Veena Sud spent five seasons as a writer on CBS' "Cold Case," a solid, well-crafted example of the turn-of-the-millennium vogue for TV crime stories that provided a beginning, middle and end within the confines of each episode. Everything was about shorthand, getting the story points across as quickly and efficiently as possible.
As the lead producer on AMC's "The Killing," Sud gets to try out her longhand. The series (it debuts on Sunday night at 9) takes the sort of story Sud might have told in an hour of "Cold Case" - the murder of a teenage girl in Seattle - and devotes an entire 13-episode season to it. Sud gets to take her sweet time letting us get to know to the victim's parents (Brent Sexton and Michelle Forbes), the local politician (Billy Campbell) who seems an obvious suspect, and especially Detective Sarah Linden (Mireille Enos from "Big Love"), the veteran detective who winds up with the case on what's supposed to be her last day of work.
Shortly after a press conference for the series at the TV critics press tour in January, I spoke with Sud about adapting the original Danish series "Forbrydelsen" (which gave Sud a template and some characters, but which has a different resolution to the mystery than what Sud is planning), about what she wants the audience to know and when, and a lot about the value of having so much time to play with.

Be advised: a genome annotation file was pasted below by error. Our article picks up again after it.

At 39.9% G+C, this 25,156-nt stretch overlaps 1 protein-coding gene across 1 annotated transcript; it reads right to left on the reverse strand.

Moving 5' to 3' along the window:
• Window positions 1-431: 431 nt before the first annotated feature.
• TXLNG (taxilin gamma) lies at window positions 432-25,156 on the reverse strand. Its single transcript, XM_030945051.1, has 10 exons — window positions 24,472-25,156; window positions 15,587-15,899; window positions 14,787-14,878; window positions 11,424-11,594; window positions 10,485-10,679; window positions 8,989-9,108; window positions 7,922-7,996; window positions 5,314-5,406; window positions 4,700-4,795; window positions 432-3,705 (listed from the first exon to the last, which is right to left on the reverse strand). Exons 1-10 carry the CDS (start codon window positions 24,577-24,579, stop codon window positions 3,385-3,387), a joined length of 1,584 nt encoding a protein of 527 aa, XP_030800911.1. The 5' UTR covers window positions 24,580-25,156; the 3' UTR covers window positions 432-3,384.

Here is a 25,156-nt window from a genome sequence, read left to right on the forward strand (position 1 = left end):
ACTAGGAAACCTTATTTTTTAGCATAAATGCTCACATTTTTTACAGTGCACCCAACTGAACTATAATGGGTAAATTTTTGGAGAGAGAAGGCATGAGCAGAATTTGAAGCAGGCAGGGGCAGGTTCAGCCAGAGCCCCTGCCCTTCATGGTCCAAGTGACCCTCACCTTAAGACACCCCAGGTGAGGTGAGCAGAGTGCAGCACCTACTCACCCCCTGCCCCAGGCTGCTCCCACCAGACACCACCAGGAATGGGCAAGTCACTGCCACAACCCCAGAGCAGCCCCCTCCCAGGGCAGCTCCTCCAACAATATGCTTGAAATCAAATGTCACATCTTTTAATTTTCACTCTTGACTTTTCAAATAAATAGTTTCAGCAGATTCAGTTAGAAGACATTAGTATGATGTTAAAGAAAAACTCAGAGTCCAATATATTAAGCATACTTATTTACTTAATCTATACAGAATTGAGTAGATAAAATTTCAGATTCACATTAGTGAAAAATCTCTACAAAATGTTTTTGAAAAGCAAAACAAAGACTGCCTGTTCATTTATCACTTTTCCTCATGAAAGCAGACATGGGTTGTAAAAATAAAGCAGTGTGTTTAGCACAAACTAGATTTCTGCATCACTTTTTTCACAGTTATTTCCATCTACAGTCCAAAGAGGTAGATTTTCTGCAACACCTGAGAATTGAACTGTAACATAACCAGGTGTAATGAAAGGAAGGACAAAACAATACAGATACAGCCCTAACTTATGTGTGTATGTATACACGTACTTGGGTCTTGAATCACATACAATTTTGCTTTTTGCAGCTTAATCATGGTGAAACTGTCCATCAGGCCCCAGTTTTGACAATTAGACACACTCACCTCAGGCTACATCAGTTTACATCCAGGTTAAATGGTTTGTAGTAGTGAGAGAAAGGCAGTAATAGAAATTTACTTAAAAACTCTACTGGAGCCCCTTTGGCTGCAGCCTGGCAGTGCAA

(And for those wondering - or who haven't heard yesterday's podcast - I quite like "The Killing," albeit with some reservations. Review coming later this week, along with a few more interviews.)
I want to elaborate on some of the things you talked about in the session, specifically the notion of being able to go deeper in the single story than you could on a more traditional cop show. You spent a lot of time on "Cold Case." What sort of things can you do here that you couldn’t do on that show?